AARP New Mexico names Albuquerque man new state president

Posted on 06/04/24

AARP New Mexico welcomes Christian Halstead, of Albuquerque, as its new state president. The state president, a volunteer position, works closely with the state director to lead AARP’s work in New Mexico. 

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Christian Halstead, AARP New Mexico State President

“I am thrilled to welcome Christian to AARP New Mexico,” said Joseph P. Roybal-Sanchez, AARP New Mexico State Director. “It’s always exciting to bring someone in with a fresh perspective. Christian has been in volunteer leadership roles before, so he has a sense of what that kind of position entails as well as the joys and challenges of being a volunteer.”

 Halstead, who is new to New Mexico, was looking for ways to do volunteer work here when he was approached about applying for the state president position. He had already volunteered to be an AARP Driver Safety Instructor, so expanding his role within AARP seemed a great fit.

 “It seemed like a similar form of volunteering that I had been doing in Seattle so I thought this might be a good opportunity to get involved in the community and the state,” Halstead said.

At this point, he is learning the many programs and resources AARP has to offer before determining what areas he would like to focus on.

 “I need to listen and see what folks are doing first. I don’t have any agenda at this point. I think the first couple months I just need to be absorbing things and seeing what people are thinking and then developing some ideas of my own,” Halstead said.

 “Typically, in my work, when I would manage people, we would just sit down and say what have you got going on, what do you think are your priorities are, what seems easy, what seems hard, and understand the bigger broader picture, and then see how we start working on and arranging priorities,” he said.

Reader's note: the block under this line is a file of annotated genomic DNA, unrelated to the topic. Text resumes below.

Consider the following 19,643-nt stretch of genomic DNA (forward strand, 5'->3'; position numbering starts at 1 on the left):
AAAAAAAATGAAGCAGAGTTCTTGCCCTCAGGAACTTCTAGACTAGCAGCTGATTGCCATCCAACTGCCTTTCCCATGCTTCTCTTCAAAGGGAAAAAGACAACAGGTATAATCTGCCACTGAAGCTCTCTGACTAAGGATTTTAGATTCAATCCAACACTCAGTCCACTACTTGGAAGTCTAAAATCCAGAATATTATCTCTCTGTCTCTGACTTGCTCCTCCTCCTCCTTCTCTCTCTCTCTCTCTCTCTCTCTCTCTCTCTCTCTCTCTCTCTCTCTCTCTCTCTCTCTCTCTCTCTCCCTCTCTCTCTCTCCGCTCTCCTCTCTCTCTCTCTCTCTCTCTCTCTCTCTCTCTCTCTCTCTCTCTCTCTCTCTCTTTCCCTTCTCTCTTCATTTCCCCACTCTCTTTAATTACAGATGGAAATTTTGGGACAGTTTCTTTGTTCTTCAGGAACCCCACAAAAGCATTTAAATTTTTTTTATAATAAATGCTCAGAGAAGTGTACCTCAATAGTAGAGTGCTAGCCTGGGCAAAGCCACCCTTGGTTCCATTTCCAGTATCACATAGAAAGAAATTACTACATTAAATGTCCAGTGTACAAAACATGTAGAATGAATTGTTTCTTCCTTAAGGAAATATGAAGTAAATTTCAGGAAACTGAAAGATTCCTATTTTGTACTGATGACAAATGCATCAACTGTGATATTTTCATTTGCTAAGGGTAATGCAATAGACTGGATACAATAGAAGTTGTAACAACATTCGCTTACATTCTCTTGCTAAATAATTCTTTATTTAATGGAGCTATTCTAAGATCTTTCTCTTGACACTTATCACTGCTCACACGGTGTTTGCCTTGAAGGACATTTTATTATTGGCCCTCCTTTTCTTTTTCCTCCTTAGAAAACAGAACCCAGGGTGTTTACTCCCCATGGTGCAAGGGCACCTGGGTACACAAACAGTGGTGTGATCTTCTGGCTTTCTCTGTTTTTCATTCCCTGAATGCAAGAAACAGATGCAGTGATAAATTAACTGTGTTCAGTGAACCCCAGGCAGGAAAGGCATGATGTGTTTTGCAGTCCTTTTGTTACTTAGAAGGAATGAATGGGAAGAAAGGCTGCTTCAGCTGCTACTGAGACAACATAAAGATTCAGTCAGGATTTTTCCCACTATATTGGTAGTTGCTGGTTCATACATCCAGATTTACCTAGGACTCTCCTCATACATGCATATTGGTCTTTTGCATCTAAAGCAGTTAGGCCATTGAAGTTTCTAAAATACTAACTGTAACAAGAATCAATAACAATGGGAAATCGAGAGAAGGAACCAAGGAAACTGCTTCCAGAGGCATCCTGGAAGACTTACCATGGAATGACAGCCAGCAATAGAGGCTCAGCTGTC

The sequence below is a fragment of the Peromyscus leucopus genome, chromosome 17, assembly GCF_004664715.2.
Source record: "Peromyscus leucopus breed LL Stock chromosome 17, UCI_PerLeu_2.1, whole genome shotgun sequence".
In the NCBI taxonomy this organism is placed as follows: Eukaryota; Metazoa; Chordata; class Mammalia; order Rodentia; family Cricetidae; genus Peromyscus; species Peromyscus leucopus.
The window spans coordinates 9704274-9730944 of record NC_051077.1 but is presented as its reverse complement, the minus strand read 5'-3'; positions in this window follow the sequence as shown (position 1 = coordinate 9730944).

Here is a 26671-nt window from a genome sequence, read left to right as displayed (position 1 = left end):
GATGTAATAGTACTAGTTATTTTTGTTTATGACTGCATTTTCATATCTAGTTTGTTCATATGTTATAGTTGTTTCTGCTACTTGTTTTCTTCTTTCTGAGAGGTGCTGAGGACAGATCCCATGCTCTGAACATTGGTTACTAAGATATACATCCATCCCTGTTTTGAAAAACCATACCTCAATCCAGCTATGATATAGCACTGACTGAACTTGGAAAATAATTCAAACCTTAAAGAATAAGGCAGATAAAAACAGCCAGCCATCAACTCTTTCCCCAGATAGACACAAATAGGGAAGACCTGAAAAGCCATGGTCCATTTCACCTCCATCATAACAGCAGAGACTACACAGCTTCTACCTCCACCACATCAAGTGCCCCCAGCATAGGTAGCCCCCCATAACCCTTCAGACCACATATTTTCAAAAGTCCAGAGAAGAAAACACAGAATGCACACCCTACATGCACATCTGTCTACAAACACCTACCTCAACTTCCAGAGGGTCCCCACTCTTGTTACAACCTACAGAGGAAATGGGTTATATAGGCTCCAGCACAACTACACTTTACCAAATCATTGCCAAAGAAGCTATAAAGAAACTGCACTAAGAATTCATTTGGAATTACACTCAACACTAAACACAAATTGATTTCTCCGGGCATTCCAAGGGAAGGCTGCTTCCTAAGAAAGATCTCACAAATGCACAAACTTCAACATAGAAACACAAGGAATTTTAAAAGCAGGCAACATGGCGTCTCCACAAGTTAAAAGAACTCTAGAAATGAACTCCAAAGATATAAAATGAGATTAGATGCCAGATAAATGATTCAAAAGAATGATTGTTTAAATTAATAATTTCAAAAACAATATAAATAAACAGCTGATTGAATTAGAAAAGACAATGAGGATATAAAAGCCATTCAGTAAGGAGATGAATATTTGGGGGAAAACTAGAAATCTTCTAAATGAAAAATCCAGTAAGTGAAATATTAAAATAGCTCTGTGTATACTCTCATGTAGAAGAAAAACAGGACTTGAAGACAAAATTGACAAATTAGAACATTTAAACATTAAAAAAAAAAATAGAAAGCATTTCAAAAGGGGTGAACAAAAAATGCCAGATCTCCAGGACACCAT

Halstead also believes that being new to AARP could be an asset.

“I think it’s a good thing because it could help. In my opinion, when you bring an outsider in, it can go one of two ways, it can be disastrous -- because they are going to come in and act like they know all the answers -- or it could be really beneficial, because they have a different perspective, and I am hoping that is the part I bring,” Halstead said with a laugh.

“And I think that is a little bit of what Joseph seemed to like – I don’t already have any preset notions or any preset kind of opinions on how this should go,” he said.

Halstead started his tenure with a trip to D.C. in mid-May joining presidents from other states for training and orientation.

Before moving to New Mexico, he served as the moderator and head of the congregation at University Congregational United Church of Christ in Seattle. The moderator would chair committee meetings and make decisions on various aspects of church business such as the budget.

Halstead moved to New Mexico in September from Seattle with his husband, Brett Mitchell. Mitchell is the new pastor at La Mesa Presbyterian Church in Albuquerque’s International District.

Currently Halstead is getting acclimated to New Mexico attending performances at Pope Joy Hall, attending gallery openings and getting to know New Mexico cuisine -- he’s already a big green chile fan. He is also already discovering New Mexico’s smalltown feel twice running into people they knew from Seattle.

This story is provided by AARP New Mexico. Visit the AARP New Mexico page for more news, events, and programs affecting retirement, health care, and more.

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